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Adelaide Uni Council votes for faculty mergers

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Adelaide University’s Council has backed a proposal to merge five faculties into three – a move union leaders warn could pave the way towards job losses and the “devaluing of education”.

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In an email to staff this morning, Adelaide University Vice-Chancellor Peter Høj wrote that the council yesterday gave “provisional approval to a reduction in the number of faculties from five to three”, but a final decision would not be made until the university consulted its students and staff in accordance with its enterprise agreement.

The university has suggested combining its Arts Faculty with the Professions, while also merging Sciences with the stand-alone Engineering, Computer and Mathematical Sciences Faculty.

The merges could result in cuts to courses that attract few students, with Høj telling students at a forum earlier this month that half of the courses currently offered attract less than one per cent of student enrolments.

In his email this morning, Høj wrote that one of the “key factors” that prompted the university council’s decision was “the opportunity to maximise the university’s resources towards our core academic purpose: teaching and learning and research”.

“Our focus should always be on providing an outstanding teaching and learning experience, and on conducting world-class research,” he wrote.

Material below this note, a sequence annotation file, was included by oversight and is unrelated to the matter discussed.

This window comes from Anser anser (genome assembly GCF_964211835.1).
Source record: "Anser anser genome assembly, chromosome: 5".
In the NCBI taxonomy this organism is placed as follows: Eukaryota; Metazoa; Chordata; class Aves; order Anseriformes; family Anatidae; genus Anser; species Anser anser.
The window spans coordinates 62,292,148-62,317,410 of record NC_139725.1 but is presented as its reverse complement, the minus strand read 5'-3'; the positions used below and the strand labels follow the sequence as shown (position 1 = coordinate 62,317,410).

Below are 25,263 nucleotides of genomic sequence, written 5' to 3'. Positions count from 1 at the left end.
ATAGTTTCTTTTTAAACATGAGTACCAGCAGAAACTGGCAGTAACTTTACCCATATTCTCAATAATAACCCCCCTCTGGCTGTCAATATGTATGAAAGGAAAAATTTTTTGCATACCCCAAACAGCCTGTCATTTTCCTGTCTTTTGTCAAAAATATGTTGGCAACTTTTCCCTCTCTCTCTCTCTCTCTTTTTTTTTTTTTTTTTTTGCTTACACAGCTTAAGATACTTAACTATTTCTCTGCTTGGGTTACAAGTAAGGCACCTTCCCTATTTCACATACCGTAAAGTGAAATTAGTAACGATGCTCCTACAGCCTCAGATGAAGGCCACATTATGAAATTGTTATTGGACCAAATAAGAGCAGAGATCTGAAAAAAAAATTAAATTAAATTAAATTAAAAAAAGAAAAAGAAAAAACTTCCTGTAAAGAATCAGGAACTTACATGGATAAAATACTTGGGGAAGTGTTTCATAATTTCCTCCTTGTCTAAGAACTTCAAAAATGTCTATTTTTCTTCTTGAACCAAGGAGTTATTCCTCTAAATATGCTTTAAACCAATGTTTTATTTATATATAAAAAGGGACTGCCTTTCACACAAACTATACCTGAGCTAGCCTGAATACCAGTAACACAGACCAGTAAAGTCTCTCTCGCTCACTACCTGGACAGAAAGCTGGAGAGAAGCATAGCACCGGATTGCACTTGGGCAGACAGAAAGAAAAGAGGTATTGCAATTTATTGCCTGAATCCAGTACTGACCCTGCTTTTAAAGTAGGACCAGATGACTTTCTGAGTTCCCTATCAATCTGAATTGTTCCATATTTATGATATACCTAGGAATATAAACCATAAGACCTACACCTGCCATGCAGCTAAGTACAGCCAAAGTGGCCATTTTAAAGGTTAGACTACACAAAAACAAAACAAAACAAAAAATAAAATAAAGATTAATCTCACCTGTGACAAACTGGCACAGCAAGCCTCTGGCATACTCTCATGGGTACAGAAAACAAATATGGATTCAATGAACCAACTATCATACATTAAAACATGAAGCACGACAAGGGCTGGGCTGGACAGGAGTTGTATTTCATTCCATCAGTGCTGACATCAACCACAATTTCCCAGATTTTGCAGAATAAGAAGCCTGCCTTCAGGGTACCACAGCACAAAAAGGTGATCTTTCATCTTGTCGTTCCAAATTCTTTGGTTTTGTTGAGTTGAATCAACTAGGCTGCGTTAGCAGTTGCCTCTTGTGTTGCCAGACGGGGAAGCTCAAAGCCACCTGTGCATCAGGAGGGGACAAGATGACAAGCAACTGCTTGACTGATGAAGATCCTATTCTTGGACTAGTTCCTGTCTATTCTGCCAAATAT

“Yesterday’s decision by Council means that the university will need to prepare a change proposal for you to consider and provide your feedback.

“At this stage we expect to be in a position to release a draft change proposal in the second half of September followed by several weeks of consultation.”

Høj wrote that the university would hold “further discussions with staff and students in the coming weeks and months”.

He wrote that the university had already received “ideas of a high calibre and questions from staff about what the university is considering”.

“We thank staff for their productive engagement in our collective quest to strengthen our fine institution,” he wrote.

Cuts to courses and faculties are being proposed as the university faces an annual shortfall of $47 million by 2023, spurred by the loss of international students due to coronavirus pandemic-prompted border closures.

We feel that this is going to lead to a devaluing of education for the sake of our economic future

To avoid the multi-million dollar shortfall, the university is aiming to find approximately $30 million in additional savings, while securing $20 million from new revenue sources.

Adelaide University’s National Tertiary Education Union vice president Kent Getsinger told InDaily that the council’s vote in support of the faculty merger was “very concerning” and could lead to up to 70 academic staff losing their jobs.

He said the union wanted the council to delay its decision because it felt staff had not been adequately consulted and were instead being “drip fed” information.